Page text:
The ceremonial halfway point of the baseball season is a time to reflect on the good and bad of the Chicago baseball clubs. Unfortunately, it’s mostly bad in Wrigleyville. A bullpen that can’t hold a lead, a regressing shortstop and a lack of timely hitting have made for tough viewing and a growing stack of losses. But there’s hope on the horizon for the Cubs. It may be farther off in the distance than most of us realize but Theo Epstein and the rest of Cubs brass have championed that hope to hold fan interest through another brutal season. It’s easy for a team – even the well-followed Cubs – to fall off the radar during its lean years, rebuilding in the shadows and relegated to the back of the newspaper and closing segment of the local sports report. But the Cubbies, though not top of mind, are still part of the sports discussion in Chicago, on the radio, television and across the internet.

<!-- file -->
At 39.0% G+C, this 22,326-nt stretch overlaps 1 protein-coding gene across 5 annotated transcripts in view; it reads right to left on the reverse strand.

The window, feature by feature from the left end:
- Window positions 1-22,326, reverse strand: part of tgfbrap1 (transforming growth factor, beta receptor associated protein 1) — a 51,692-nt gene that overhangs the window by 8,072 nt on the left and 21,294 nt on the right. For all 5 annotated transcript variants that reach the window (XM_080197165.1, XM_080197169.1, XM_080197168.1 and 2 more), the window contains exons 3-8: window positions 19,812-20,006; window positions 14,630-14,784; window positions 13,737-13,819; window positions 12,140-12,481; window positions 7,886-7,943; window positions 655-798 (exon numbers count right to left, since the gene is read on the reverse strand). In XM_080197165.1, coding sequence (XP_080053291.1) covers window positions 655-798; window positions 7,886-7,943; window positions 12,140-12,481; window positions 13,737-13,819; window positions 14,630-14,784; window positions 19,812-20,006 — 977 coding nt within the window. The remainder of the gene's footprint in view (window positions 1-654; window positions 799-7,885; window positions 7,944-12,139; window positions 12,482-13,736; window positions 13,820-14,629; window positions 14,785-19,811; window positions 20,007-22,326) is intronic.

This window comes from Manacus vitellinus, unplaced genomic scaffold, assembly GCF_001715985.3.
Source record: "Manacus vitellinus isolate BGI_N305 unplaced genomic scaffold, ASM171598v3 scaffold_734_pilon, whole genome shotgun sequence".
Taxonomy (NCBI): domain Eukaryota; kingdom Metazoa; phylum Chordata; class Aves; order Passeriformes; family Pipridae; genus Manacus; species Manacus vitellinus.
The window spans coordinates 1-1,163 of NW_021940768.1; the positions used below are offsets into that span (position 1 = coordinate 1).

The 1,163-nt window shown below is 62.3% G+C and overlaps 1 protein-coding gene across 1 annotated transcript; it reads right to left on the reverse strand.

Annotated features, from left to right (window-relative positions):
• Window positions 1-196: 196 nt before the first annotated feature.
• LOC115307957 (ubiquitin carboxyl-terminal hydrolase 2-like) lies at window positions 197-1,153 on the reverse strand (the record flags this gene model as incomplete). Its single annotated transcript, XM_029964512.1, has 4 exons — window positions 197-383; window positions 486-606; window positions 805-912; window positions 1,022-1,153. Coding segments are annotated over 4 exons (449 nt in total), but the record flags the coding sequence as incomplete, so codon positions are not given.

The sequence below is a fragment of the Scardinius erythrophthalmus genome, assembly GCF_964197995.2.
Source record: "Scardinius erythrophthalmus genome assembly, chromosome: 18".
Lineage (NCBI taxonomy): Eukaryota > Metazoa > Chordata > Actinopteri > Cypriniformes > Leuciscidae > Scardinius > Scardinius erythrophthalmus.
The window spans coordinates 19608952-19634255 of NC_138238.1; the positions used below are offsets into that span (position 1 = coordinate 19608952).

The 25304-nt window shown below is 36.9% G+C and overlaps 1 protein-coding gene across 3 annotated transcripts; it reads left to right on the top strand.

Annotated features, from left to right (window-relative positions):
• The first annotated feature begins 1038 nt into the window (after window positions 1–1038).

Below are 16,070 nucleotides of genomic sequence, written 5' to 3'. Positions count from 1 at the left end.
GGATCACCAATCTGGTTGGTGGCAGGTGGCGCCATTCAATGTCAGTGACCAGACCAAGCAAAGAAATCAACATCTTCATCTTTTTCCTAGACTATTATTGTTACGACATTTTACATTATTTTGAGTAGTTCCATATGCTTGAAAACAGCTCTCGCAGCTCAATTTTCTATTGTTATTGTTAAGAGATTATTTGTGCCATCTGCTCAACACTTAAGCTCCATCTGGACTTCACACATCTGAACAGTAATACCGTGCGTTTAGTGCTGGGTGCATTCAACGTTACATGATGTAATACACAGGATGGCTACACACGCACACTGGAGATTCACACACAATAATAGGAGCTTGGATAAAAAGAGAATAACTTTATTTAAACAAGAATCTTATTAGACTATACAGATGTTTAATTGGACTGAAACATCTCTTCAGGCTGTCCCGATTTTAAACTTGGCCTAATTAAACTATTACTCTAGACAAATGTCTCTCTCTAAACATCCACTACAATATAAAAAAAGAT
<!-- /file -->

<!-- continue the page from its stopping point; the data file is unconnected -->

Theo Epstein and Jed Hoyer came to Chicago selling a process-oriented methodology to building a baseball team. ‘The Cubs’ Way’ guide, formed early in their reign, was an attempt to make an intangible idea more concrete. Creating ‘The Cubs’ Way’ manual, though never shared publicly, proves to media and fans alike that a defined plan is in place. On the field, Epstein’s crew is implementing a standard coaching philosophy across all levels of the organization, from Single-A Boise to the big club in Chicago. While other organizations may employ this same strategy, the Cubs president expressed it eloquently, leading most fans to buy in to the rebuilding plan and embrace a holistic viewpoint of organizational development. Fans are anxious for hot prospects to hit Wrigley Field and infuse some excitement into the doldrums of another losing season. But Epstein and Hoyer continually reiterate the thought process behind patiently growing youngsters in the minors instead of silently making personnel decisions. Away from the white lines, Cubs leadership is preaching accountability and responsibility for all players, at all levels. When Cuban outfielder Jorge Soler was suspended five games by the Florida State League for carrying a bat across the field during a brawl, Cubs leadership supported the discipline wholly. Ian Desmond, formerly of the Triple-A Cubbies, was publicly admonished by Jed Hoyer for his Twitter criticism of the organization and its major league manager, Dale Sveum. He was suspended and then, eventually, dismissed for his anti-team comments. Even at the major league level, the Cubs have high expectations for their players, dropping a struggling Starlin Castro in the lineup and awarding playing time for good performance. A new mentality is settling in with Cub players. ‘The Cubs’ Way’ is a guide and a mantra that staff at all levels of the organization parrot and fans hang their hope on.